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Reporting and Disclosing

When child sexual abuse is suspected

When you suspect a child has been abused, you are legally required to report your suspicion to child protective services or the police. Click here for provincial and regional reporting information.

When children disclose

If you interact with children, you may find yourself in a situation where a child tells you that he or she was sexually abused. How you respond to this disclosure can make a significant difference in that child’s life. You do not need to be an expert in child psychology or have all of the answers to respond appropriately.

What to do

  • Use good listening skills.
  • Believe the child. It is very rare for children to lie about child sexual abuse. In terms of false positives for child sexual abuse, evidence suggests that the occurrence of intentionally fabricated child sexual abuse allegations is extremely low, and thus disclosures should be taken seriously and at face value.
  • Remain as calm as possible. It is expected that you will feel a range of emotions (sadness, confusion, anger and betrayal are common). Try to keep these emotions to yourself when speaking with the child and save them to share with a supportive adult.
  • Allow for silence. Sometimes words are not necessary for a child to feel believed, cared for, or protected. Avoid filling space with idle chatter, even if this is difficult for you.
  • Avoid promising things that you cannot guarantee, such as, “I’ll make sure you never have to see that person again.” Work hard to reassure the child in ways that you can follow through on.
  • Be honest about your legal obligation to report abuse. Even if the child asks you to keep the abuse secret, private or confidential, you must report the abuse. It is best to be honest with the child that you are required to do this.
  • Avoid asking too many questions or you may silence the child. Ask yourself, “Do I need to know the answer to this question, or am I asking out of curiosity?” If you need to know the answer to determine how immediate the risk is for the child, then you can ask him or her the question.
  • Determine if the child is in immediate danger and take steps to protect the child from further abuse.
  • Report the abuse to child protective services and police.

What to say

  • Say, “I believe you.”, or “I believe that this happened to you.”
  • Tell the child that the abuse is not his or her fault. Most children blame themselves for the sexual abuse. Say, “None of this is your fault.”, or “It isn’t your fault that his happened.” Hearing this from you can make a big difference for the child’s future healing.
  • Tell the child you are glad they told you about the abuse.
  • If emotions like anger slip out, talk to the child about them. This way the child does not feel responsible for them. “I am feeling really angry at Auntie for doing these things to you. I am not angry at you.”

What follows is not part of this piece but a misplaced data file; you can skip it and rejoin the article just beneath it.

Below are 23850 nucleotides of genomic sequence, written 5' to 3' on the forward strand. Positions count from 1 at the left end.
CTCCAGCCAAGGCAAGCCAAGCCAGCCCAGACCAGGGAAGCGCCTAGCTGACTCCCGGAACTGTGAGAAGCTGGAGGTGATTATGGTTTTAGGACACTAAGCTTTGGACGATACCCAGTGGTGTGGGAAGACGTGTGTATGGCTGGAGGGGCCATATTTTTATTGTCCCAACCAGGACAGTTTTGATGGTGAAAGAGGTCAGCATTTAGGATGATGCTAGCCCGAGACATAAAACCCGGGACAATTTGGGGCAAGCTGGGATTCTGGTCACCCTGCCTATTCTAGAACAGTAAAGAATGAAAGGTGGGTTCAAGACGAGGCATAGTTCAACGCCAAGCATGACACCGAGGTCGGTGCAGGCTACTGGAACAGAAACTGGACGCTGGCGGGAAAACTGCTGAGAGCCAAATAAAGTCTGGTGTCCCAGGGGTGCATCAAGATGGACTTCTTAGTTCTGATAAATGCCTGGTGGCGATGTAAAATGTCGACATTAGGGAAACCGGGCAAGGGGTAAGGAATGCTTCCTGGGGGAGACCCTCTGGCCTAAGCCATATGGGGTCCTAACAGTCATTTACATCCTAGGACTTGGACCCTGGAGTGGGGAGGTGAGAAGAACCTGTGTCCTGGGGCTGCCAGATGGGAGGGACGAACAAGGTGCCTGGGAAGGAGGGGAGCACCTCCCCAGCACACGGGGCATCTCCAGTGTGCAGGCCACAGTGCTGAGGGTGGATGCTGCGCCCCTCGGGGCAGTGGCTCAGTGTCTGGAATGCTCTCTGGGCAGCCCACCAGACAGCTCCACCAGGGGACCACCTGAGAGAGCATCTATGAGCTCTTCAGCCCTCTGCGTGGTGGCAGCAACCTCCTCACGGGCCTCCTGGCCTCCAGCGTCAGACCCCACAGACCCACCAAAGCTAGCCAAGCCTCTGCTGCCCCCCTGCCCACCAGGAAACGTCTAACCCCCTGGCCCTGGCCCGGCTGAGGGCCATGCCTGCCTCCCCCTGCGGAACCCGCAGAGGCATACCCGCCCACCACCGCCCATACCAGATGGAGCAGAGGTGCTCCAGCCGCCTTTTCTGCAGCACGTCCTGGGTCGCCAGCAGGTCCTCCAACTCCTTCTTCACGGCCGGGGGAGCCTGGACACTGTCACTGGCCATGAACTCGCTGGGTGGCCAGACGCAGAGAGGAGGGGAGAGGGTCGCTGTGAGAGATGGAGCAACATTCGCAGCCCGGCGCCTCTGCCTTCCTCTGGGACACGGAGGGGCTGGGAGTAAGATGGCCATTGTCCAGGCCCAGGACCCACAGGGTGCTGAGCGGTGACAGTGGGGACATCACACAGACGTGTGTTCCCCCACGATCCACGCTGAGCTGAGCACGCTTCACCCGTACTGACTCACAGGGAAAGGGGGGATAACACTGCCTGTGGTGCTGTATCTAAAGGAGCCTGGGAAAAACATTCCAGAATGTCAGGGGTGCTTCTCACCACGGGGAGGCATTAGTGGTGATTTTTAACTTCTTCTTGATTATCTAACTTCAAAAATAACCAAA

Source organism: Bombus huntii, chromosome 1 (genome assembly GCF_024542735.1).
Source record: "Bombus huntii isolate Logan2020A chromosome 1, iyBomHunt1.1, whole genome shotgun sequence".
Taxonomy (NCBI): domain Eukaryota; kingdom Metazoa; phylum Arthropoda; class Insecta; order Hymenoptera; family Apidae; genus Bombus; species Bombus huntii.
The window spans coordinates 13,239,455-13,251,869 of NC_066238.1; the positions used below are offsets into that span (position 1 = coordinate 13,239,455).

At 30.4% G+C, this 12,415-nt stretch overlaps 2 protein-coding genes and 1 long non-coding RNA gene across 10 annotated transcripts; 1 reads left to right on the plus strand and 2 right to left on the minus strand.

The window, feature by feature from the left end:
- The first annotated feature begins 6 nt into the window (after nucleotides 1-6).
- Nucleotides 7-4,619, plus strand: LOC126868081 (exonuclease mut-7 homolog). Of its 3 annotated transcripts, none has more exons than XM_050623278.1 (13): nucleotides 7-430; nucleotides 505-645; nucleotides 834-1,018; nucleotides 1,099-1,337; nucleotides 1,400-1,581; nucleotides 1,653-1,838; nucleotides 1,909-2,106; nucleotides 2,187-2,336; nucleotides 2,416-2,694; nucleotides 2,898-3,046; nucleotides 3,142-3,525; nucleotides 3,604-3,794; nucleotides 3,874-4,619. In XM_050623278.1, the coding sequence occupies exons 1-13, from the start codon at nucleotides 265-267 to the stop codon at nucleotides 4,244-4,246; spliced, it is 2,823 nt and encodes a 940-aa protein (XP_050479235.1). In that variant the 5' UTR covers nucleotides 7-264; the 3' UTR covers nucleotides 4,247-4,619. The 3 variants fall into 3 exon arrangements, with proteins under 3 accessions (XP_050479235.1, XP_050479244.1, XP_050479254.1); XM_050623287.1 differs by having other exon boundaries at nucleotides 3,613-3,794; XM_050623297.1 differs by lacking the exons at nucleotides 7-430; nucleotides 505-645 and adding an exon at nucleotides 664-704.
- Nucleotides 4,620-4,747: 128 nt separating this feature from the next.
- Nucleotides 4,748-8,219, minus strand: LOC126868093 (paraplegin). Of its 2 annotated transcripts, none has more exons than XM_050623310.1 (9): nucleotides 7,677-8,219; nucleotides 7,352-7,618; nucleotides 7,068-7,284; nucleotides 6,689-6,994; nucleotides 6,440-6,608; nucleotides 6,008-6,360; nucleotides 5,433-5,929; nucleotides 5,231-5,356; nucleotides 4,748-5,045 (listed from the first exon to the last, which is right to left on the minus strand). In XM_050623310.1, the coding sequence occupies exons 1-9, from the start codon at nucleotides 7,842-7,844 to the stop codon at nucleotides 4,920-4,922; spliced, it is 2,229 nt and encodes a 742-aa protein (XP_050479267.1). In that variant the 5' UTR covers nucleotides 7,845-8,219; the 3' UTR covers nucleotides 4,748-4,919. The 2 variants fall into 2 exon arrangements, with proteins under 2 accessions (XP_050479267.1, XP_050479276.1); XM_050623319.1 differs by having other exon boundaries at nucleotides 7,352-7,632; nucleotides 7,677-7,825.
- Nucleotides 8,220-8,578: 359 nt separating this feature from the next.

• Be honest with the child. If you are not sure what is going to happen, say that. If you do not know what to do, let him or her know that. You can say, “I’m not sure what is going to happen, but I’m going to keep helping you as much as I can.” By telling you about the sexual abuse, the child is demonstrating his or her high level of trust in you. Respect this trust by being open.
  • As soon as you can, make a written record of what the child said to you and any observations you made. This will prove very helpful when reporting the details and for any subsequent investigation.

Should I make a report?

When you suspect a child has been abused, you are legally required to report your suspicion to child protective services or the police. Click here for provincial and regional reporting information and resources.

Click here to download a PDF reference guide.

Making a report of suspected child sexual abuse

When making a report:

  • Write down everything that you are concerned about before you call to report. Refer to these notes while you report. Include things the child said, as well as any concerning signs you have noticed. Date and sign your notes.
  • Call your local child protective services office. If you need help finding the number click here.
  • If the child is in immediate danger, call your local emergency police dispatch.
  • Do not hesitate to report because you do not have a lot of information. Even a small amount of information about a child can be helpful or can make a difference in the investigation process.
  • Continue reporting each time you have new information. Child services or police may decide not to investigate initially because they don’t have enough information. By sharing more information about the child, what the child has told you or what concerning signs you’ve noted, you can help authorities make the decision to investigate at a later time. Furthermore, you never know how much information child services and/or police already have on this child. What might feel like a small amount of information may add to an ongoing file or investigation of which you were not aware.
  • Talk to your own support network, and share your worries and fears throughout the reporting process. Also, lean on your support network to discuss any disappointments and successes that may come out of reporting.